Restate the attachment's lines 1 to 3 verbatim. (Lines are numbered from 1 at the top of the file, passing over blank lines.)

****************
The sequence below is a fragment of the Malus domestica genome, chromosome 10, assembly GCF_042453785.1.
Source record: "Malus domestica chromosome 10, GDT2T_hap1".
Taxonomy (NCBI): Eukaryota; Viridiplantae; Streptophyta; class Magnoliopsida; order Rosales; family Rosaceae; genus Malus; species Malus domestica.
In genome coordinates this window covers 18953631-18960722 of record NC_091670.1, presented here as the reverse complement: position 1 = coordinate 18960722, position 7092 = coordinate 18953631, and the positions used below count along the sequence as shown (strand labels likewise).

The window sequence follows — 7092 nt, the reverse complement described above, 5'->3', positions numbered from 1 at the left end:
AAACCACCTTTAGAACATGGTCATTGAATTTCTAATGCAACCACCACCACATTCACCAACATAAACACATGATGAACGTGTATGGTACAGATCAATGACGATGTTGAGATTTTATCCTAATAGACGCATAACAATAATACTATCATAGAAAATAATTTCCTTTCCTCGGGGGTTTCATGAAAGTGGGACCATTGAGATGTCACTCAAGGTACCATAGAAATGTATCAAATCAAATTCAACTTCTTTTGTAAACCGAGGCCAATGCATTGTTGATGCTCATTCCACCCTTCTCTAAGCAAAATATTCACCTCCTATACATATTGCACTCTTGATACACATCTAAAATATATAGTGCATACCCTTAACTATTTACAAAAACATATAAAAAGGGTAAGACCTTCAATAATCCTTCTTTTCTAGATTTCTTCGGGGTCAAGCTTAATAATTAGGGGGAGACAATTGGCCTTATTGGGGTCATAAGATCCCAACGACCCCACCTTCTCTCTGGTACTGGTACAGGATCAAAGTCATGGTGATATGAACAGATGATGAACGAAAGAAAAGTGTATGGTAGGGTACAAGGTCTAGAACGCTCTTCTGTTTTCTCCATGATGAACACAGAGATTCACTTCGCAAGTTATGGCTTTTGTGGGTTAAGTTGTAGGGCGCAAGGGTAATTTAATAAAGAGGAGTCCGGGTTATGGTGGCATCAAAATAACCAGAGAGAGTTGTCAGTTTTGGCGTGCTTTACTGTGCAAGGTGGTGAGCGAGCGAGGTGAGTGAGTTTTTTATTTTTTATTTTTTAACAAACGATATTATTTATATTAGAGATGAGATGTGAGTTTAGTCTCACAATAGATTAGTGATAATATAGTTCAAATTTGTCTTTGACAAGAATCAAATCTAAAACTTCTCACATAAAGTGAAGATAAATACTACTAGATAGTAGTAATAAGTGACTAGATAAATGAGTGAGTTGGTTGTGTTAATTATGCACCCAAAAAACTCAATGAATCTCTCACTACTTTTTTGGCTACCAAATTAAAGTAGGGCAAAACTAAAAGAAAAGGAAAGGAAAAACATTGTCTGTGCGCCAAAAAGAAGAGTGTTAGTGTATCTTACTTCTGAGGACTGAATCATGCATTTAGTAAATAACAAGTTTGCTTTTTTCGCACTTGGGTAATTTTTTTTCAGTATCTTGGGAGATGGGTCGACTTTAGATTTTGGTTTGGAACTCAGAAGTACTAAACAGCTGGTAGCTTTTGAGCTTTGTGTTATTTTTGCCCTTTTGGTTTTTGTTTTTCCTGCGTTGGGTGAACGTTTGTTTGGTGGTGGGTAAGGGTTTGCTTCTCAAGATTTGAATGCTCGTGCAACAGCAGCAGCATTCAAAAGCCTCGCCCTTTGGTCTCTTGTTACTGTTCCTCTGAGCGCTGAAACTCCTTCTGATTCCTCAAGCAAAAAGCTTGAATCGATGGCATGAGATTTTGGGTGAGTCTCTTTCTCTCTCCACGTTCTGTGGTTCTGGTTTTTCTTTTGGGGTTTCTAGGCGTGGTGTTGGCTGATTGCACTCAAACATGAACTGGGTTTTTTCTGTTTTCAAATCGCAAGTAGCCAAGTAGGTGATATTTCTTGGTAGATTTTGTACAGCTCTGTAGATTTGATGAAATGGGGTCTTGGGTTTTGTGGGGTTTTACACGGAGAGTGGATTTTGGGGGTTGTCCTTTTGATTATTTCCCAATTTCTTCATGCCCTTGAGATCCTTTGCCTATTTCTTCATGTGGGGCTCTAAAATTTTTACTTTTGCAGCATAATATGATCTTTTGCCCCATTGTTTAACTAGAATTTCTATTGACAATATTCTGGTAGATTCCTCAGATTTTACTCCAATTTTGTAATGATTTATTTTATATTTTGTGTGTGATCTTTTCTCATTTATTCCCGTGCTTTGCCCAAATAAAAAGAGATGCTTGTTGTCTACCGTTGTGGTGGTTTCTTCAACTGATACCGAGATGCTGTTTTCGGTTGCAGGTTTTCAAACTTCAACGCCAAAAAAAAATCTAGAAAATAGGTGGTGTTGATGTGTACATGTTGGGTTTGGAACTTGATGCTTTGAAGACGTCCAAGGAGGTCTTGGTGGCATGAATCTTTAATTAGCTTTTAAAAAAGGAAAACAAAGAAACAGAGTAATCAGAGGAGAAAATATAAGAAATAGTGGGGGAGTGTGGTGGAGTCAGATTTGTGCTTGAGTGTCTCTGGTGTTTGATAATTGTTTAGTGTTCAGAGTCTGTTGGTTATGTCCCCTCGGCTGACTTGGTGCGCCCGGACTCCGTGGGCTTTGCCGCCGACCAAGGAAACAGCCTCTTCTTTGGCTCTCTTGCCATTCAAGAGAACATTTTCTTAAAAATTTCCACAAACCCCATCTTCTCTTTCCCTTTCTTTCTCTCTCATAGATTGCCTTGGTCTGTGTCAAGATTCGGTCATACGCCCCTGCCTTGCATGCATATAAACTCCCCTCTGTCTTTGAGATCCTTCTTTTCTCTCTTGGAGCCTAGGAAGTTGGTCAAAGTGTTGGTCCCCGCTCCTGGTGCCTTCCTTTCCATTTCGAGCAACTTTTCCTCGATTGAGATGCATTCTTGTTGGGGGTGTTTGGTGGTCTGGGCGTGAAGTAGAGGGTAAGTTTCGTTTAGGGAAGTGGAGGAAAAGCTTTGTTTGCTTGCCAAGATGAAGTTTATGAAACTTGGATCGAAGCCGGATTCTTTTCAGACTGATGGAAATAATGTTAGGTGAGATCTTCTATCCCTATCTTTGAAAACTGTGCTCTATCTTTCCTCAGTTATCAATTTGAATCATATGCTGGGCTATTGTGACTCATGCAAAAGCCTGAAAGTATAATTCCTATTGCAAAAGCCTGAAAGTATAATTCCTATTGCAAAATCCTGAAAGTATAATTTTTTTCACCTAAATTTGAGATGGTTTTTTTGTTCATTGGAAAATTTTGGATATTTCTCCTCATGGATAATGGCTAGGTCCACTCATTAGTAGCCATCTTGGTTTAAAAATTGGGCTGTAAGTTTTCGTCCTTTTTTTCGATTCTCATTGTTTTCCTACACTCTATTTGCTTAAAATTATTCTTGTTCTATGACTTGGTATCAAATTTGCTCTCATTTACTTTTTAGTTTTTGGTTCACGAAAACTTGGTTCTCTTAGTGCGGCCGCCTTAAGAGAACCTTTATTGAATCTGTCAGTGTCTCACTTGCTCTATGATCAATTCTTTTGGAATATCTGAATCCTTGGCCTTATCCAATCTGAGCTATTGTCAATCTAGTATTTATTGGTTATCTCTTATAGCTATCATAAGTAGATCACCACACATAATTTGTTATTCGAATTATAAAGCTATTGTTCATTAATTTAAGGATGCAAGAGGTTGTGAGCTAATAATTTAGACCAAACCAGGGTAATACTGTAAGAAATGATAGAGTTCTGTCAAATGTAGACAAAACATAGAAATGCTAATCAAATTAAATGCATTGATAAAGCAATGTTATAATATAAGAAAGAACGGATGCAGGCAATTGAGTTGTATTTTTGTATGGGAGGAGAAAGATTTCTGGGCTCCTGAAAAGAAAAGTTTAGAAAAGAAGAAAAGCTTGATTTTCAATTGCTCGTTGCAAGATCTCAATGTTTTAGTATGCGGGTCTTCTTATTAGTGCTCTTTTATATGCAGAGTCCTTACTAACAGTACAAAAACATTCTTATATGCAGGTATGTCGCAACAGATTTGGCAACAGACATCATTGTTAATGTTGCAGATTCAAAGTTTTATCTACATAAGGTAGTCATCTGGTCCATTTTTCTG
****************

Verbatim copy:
The sequence below is a fragment of the Malus domestica genome, chromosome 10, assembly GCF_042453785.1.
Source record: "Malus domestica chromosome 10, GDT2T_hap1".
Taxonomy (NCBI): Eukaryota; Viridiplantae; Streptophyta; class Magnoliopsida; order Rosales; family Rosaceae; genus Malus; species Malus domestica.